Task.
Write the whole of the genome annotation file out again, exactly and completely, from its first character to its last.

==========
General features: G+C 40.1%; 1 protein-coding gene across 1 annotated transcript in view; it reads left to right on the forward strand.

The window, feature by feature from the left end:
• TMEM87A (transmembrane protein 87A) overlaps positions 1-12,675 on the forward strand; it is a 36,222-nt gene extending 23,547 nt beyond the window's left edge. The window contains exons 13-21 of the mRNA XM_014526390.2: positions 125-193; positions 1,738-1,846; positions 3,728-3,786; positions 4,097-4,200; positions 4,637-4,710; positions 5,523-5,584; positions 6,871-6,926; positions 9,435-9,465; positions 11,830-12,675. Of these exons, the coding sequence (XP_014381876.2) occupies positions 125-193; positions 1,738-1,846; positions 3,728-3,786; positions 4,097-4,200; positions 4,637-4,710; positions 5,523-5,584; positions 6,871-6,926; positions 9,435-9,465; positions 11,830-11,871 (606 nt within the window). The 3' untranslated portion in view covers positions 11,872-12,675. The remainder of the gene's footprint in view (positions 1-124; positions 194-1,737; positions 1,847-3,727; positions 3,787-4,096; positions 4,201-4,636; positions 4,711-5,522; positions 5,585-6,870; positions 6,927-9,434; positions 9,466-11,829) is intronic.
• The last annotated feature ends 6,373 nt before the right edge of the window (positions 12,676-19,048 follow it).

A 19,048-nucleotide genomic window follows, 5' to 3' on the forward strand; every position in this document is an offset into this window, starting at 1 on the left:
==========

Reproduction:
General features: G+C 40.1%; 1 protein-coding gene across 1 annotated transcript in view; it reads left to right on the forward strand.

The window, feature by feature from the left end:
• TMEM87A (transmembrane protein 87A) overlaps positions 1-12,675 on the forward strand; it is a 36,222-nt gene extending 23,547 nt beyond the window's left edge. The window contains exons 13-21 of the mRNA XM_014526390.2: positions 125-193; positions 1,738-1,846; positions 3,728-3,786; positions 4,097-4,200; positions 4,637-4,710; positions 5,523-5,584; positions 6,871-6,926; positions 9,435-9,465; positions 11,830-12,675. Of these exons, the coding sequence (XP_014381876.2) occupies positions 125-193; positions 1,738-1,846; positions 3,728-3,786; positions 4,097-4,200; positions 4,637-4,710; positions 5,523-5,584; positions 6,871-6,926; positions 9,435-9,465; positions 11,830-11,871 (606 nt within the window). The 3' untranslated portion in view covers positions 11,872-12,675. The remainder of the gene's footprint in view (positions 1-124; positions 194-1,737; positions 1,847-3,727; positions 3,787-4,096; positions 4,201-4,636; positions 4,711-5,522; positions 5,585-6,870; positions 6,927-9,434; positions 9,466-11,829) is intronic.
• The last annotated feature ends 6,373 nt before the right edge of the window (positions 12,676-19,048 follow it).

A 19,048-nucleotide genomic window follows, 5' to 3' on the forward strand; every position in this document is an offset into this window, starting at 1 on the left: